I usually curse silently at the pedestrians crossing between me and I-290 on my way home from Whole Foods on Sunday, but this time I was one of them. My apologies to the Land Rover, Mercury Mariner and Honda Civic that I held up yesterday and to whomever beeped in disgust as I casually walked in front of them during a green light. I would have never seen the light turn red, had some distant voice not shouted, “Alright guys, hurry up.” Its funny how things change once you’re on the otherside.
Every Sunday on Des Plaines and Roosevelt vendors line the street with tents, tables and a variety of eclectic goods from tires to “fashion bras” for the Maxwell Street Market. This diverse market is well over 100 years old and although its size has dwindled since UIC’s expansion in 1994, it has continued to survive as one of the best places in the city to find a bargain, a taco, and if you’re lucky some of soulful chicago blues that originated here.
With the hot sun beating down on us, we weren’t that hungry when we entered the market. But after passing a tableful of wrenches and plants we found ourselves facing a large blue van advertising “recien hechos”(recently made) churros. My lack of hunger has never turned away a churro, so we ventured up and obtained the freshest churro I have ever encountered. Passing a table of belts, we found ourselves at a white tent with a menu scrawled out in permanent marker fastened to its side. Taco Bernardo’s exotic menu intrigued us, and so we bravely ordered tacos we had never tried before (i.e. beef head and chicharron in a green chile sauce). Sweaty and full, we got up from our table under the white tent and turned to our right, only to find ourselves head to head with with Mama Lula and her Pupusa’s from El Salvador. As I watched her fold shredded meat into some dough and place it on a griddle, I knew this was something I could not pass up. We tried a cheese pupusa and were advised to add pickled cabbage and a delicious red hot sauce to it.
I think I was in love with it before the first bite, but that could be because I operate on the premise that cuisines from all cultures are united by meat or vegetable wrapped in a dough of sorts (i.e. dumplings, empanadas, corndogs, samosas, sambosas, even the french have beef en croute). Satisfied and still full, we meandered away from Mama Lula and her tables, heading deeper into a colorful crowd of people and tents. We walked further into the vast market passing a vendor selling camo and boots, next a table of power tools, and a tableful of jeans. Across from them was another vendor selling herbs to cure every malady, chili peppers and cinnamon sticks as tall as I am. In the shade nearby, a young girl had a few chihuahua pups for sale and on one of the side roads you could find perfumes, tires, bras and panties. Everything you could ever need was here, and I’m sure better priced than the Target or Dominicks up the street (i.e $6 for a case of bananas, kiwis, or strawberries). As the hot sun beat down on my pasty white, unsuntan-lotioned skin I knew I was in desperate need of shade. Although, the bbq ribs looked appealing, G was in the mood for more tacos, so we stopped at Tito’s Tacos to sample a few more and to get some shade under their big blue tent.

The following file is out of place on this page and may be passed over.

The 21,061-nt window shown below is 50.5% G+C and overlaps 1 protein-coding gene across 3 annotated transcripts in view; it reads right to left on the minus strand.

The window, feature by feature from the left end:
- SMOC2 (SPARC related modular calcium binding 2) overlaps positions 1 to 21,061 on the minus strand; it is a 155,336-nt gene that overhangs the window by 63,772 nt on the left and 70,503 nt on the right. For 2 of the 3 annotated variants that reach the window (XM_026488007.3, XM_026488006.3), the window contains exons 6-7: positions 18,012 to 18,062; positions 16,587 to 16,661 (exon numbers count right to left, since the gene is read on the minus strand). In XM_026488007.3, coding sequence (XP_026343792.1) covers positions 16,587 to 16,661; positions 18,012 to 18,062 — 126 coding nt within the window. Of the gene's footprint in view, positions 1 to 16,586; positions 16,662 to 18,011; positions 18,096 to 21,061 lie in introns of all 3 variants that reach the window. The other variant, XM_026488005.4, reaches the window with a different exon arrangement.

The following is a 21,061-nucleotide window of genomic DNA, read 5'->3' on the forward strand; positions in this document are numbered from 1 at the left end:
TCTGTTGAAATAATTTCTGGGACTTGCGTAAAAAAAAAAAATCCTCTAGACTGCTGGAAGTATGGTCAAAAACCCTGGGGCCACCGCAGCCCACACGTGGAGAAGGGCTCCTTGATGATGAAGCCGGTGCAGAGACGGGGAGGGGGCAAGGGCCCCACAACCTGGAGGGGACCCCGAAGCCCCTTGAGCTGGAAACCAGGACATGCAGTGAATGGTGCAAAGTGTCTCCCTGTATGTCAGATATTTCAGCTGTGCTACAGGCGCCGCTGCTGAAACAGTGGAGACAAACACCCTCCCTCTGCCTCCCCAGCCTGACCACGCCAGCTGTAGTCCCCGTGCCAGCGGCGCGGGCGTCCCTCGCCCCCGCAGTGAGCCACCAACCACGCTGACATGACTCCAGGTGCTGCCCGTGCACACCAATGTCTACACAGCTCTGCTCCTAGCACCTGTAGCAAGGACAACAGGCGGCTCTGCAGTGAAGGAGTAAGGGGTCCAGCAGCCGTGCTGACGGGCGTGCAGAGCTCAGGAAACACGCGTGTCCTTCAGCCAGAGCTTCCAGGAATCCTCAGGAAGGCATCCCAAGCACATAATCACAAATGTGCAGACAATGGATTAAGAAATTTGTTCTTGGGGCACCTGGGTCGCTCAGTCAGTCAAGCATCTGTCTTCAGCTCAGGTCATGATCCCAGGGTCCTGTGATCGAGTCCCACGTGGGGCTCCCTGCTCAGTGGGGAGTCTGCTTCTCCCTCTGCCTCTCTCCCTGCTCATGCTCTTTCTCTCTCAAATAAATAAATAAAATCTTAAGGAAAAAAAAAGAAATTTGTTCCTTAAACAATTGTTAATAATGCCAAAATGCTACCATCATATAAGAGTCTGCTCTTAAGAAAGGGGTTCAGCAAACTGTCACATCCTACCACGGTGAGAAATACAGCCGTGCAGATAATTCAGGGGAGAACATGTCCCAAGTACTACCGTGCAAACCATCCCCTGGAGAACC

The operation these cooks run is amazing. G and I were sweating just sitting there, but these guys were cooking in front of a griddle in the sweltering heat with hungry market-goers circling them, waiting for a seat to open… and they do this every Sunday! The al pastor taco was the best we have had in some time, and when we got up to leave a mild disagreement between patrons erupted over who was next to sit and eat. As we made our way back towards Roosevelt, we stopped at one last stand to try an incredible chicken and green chile tamale, that was made even better by the avocado and tomatillo sauces placed on the tables under the tent. Full from our fruitful taco tasting, we headed towards Roosevelt when I began to hear the sound of a bass guitar amist the car horns, police sirens and the bustle of the market. I couldn’t help but be drawn to the music. So I followed the sound towards Weinberg Hoisery on Roosevelt. Shaded by a rainbow umbrella we found Mr. James Washington playing his red bass guitar. His case was open with a few bucks and change scattered about, and while market patrons walked past barely giving notice to the soulful music that played on the road next to them, Mr. Washington’s powerful bass reverberated off the concrete around him. Beside him a younger guitarist sang the blues, while their only listener, a man with a cane and a hat, set up a chair next to them. Mr. Washington is the last of many blues artists to grace the Maxwell Street Market. So if you hear an electric bass guitar in the distance make sure to stop by to listen to a legend and a sound that is slowly going extinct.
Once a center for blues in Chicago, the Maxwell Street Market has now become better known for the Mexican street food and delicious ribs vendors selling a sample of their culture in a bite of their food. The market has become a constant reminder that Chicago is an evolving melting-pot that even relocation could not destroy. A place where we all mix, regardless of age, regardless of color to support our local vendors and a tradition that continues to live on with the support of each generation.